Women’s yearning for fairness and equality has the support of overwhelming majorities in the Arab world.
This year, as it is the case every year, the world marks International Women’s Day on March 8.
The commemoration is usually an occasion for celebration of the milestones achieved. In the Arab world, there have been quite a few such recent milestones that deserve to be highlighted. Women have acceded to senior ministerial posts, including the defence and justice portfolios, in Lebanon and Tunisia. Reforms adopted in Saudi Arabia have allowed women to enjoy unprecedented freedoms. Measures introduced in the UAE and Morocco have enhanced women’s rights in the workplace and in society.
Much of the credit for progress achieved goes to the women of the region themselves as they press for their rights. Enlightened leaderships have also played a big role in overcoming the resistance of regressive forces wary of women’s rights. The momentum for reform is boosted by Arab public trends increasingly favourable to gender equality, especially in terms of education and work.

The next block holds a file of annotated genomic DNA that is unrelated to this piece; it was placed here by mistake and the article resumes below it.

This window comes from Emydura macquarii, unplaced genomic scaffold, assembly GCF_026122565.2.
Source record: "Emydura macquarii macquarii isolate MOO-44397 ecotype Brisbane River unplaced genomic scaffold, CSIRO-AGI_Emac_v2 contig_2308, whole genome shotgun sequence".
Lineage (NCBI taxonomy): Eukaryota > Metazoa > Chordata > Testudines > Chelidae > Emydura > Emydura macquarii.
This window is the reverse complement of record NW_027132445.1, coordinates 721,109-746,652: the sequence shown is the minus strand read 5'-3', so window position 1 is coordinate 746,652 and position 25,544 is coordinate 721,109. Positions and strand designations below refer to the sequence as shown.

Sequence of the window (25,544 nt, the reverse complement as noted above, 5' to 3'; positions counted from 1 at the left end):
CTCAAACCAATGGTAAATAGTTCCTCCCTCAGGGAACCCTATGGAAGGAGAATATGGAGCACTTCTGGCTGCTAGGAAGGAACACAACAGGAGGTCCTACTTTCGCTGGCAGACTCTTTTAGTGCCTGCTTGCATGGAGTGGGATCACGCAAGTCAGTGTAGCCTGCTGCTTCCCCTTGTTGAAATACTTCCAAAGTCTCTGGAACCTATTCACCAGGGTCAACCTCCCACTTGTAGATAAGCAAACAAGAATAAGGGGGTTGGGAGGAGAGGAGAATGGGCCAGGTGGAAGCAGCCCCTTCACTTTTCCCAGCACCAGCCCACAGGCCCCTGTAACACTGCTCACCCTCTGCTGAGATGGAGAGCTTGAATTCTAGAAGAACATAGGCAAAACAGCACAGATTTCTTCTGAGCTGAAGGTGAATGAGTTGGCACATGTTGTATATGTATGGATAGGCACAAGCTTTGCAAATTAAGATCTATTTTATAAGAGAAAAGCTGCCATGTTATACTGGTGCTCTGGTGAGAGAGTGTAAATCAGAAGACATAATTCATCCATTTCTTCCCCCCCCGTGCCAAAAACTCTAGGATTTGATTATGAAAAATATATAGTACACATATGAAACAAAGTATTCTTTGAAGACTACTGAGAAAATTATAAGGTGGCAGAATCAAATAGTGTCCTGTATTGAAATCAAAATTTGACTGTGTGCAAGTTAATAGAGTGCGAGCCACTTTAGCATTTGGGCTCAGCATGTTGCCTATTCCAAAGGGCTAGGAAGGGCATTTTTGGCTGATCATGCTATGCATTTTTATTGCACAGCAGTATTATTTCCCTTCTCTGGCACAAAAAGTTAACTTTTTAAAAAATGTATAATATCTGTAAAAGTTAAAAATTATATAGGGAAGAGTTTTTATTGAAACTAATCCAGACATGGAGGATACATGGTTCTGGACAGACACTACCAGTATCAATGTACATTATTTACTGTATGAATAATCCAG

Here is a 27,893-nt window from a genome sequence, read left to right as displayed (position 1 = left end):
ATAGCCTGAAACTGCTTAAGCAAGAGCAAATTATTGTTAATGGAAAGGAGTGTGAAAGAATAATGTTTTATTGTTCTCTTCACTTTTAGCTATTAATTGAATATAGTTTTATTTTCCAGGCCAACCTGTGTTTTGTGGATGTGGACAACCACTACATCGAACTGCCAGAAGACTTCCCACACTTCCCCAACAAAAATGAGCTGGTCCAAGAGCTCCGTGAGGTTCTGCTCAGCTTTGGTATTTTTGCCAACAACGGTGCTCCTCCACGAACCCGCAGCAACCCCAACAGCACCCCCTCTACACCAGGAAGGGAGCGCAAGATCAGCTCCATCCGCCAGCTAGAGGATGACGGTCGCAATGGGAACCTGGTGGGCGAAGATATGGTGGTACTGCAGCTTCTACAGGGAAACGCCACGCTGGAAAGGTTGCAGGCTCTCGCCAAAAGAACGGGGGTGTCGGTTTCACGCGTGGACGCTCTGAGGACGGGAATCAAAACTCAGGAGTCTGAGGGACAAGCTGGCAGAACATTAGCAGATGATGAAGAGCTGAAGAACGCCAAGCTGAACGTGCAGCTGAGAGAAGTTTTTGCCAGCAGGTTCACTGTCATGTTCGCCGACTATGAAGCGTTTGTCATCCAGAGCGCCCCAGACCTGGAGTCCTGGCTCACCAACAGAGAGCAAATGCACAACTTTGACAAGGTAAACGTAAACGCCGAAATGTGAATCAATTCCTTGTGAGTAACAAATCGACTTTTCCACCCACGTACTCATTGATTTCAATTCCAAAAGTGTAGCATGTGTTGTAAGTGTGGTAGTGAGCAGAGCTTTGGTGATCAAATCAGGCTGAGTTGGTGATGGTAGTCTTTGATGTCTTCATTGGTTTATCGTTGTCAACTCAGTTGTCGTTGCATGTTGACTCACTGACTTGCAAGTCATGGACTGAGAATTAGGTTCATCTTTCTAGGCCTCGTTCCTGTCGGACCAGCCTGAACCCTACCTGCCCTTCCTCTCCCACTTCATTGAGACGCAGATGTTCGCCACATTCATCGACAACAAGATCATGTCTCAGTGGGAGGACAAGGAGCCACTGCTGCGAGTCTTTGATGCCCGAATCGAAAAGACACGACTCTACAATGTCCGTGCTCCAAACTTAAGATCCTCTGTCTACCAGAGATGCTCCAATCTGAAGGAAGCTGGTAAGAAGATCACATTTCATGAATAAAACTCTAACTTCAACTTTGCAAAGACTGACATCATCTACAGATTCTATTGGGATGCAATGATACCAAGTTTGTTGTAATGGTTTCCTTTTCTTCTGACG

A recent Arab Barometer survey showed that only shrinking minorities still said that a university education “is more important for men than women.” Only 21% of respondents in the region shared that opinion in 2019 compared with 26% in 2006. In Jordan, the percentage decreased from 35% to 17%; in Morocco, from 25% to 15%.
Also, support for the outdated notion that a woman’s place is in the home continues to thin. Those who today say that “a married woman can work outside the home” total 90% in Lebanon, 88% in Tunisia, 86% in Egypt and 86% in the Palestinian territories.
Such reassuring trends cannot, however, hide lingering gaps in everyday reality. Educational attainment by female students hardly matches the rate of access by women to the labour market. For many reasons, including legal, social and cultural constraints, that rate remains one of the lowest in the world, leading to a staggering imbalance between the participation of men and women in the workplace. And that comes with a cost…Read the full article at The Arab Weekly